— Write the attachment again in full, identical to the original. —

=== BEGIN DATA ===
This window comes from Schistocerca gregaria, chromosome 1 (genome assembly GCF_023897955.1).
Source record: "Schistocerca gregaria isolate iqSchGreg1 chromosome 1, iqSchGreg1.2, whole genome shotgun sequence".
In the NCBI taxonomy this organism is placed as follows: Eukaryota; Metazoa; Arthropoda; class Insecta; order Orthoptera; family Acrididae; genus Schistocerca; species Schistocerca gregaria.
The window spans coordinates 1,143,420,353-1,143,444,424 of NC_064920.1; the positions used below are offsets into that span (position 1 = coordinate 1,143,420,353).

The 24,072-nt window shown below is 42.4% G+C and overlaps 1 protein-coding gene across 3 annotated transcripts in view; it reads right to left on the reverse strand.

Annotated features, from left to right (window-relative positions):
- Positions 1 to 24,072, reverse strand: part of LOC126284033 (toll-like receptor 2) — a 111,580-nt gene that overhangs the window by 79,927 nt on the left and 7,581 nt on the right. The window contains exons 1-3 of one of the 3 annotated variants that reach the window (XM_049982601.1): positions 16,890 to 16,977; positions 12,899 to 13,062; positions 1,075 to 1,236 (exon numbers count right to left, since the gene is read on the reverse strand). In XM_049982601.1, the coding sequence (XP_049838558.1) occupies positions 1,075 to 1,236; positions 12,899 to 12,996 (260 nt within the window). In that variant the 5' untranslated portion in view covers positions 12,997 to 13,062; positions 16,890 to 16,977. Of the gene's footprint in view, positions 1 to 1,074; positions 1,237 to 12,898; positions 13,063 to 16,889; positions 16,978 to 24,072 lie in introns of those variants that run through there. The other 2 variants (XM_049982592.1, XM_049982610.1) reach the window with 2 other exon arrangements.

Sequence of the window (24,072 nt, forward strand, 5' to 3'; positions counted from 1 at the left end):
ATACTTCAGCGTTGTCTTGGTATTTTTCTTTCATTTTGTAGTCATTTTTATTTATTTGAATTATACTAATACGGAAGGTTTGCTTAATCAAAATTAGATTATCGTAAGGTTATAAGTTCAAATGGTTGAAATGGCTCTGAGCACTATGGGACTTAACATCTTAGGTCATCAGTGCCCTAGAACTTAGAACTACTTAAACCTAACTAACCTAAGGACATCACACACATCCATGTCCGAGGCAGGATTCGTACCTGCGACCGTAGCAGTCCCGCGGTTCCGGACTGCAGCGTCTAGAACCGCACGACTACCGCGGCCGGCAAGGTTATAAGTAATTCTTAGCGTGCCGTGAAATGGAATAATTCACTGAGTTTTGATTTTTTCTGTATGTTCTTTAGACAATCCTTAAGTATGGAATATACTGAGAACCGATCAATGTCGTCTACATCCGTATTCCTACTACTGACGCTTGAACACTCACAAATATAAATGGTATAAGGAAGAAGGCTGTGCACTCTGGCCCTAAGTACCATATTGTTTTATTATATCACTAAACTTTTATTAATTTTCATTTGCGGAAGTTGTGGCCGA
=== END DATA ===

This window comes from Schistocerca gregaria, chromosome 1 (genome assembly GCF_023897955.1).
Source record: "Schistocerca gregaria isolate iqSchGreg1 chromosome 1, iqSchGreg1.2, whole genome shotgun sequence".
In the NCBI taxonomy this organism is placed as follows: Eukaryota; Metazoa; Arthropoda; class Insecta; order Orthoptera; family Acrididae; genus Schistocerca; species Schistocerca gregaria.
The window spans coordinates 1,143,420,353-1,143,444,424 of NC_064920.1; the positions used below are offsets into that span (position 1 = coordinate 1,143,420,353).

The 24,072-nt window shown below is 42.4% G+C and overlaps 1 protein-coding gene across 3 annotated transcripts in view; it reads right to left on the reverse strand.

Annotated features, from left to right (window-relative positions):
- Positions 1 to 24,072, reverse strand: part of LOC126284033 (toll-like receptor 2) — a 111,580-nt gene that overhangs the window by 79,927 nt on the left and 7,581 nt on the right. The window contains exons 1-3 of one of the 3 annotated variants that reach the window (XM_049982601.1): positions 16,890 to 16,977; positions 12,899 to 13,062; positions 1,075 to 1,236 (exon numbers count right to left, since the gene is read on the reverse strand). In XM_049982601.1, the coding sequence (XP_049838558.1) occupies positions 1,075 to 1,236; positions 12,899 to 12,996 (260 nt within the window). In that variant the 5' untranslated portion in view covers positions 12,997 to 13,062; positions 16,890 to 16,977. Of the gene's footprint in view, positions 1 to 1,074; positions 1,237 to 12,898; positions 13,063 to 16,889; positions 16,978 to 24,072 lie in introns of those variants that run through there. The other 2 variants (XM_049982592.1, XM_049982610.1) reach the window with 2 other exon arrangements.

Sequence of the window (24,072 nt, forward strand, 5' to 3'; positions counted from 1 at the left end):
ATACTTCAGCGTTGTCTTGGTATTTTTCTTTCATTTTGTAGTCATTTTTATTTATTTGAATTATACTAATACGGAAGGTTTGCTTAATCAAAATTAGATTATCGTAAGGTTATAAGTTCAAATGGTTGAAATGGCTCTGAGCACTATGGGACTTAACATCTTAGGTCATCAGTGCCCTAGAACTTAGAACTACTTAAACCTAACTAACCTAAGGACATCACACACATCCATGTCCGAGGCAGGATTCGTACCTGCGACCGTAGCAGTCCCGCGGTTCCGGACTGCAGCGTCTAGAACCGCACGACTACCGCGGCCGGCAAGGTTATAAGTAATTCTTAGCGTGCCGTGAAATGGAATAATTCACTGAGTTTTGATTTTTTCTGTATGTTCTTTAGACAATCCTTAAGTATGGAATATACTGAGAACCGATCAATGTCGTCTACATCCGTATTCCTACTACTGACGCTTGAACACTCACAAATATAAATGGTATAAGGAAGAAGGCTGTGCACTCTGGCCCTAAGTACCATATTGTTTTATTATATCACTAAACTTTTATTAATTTTCATTTGCGGAAGTTGTGGCCGA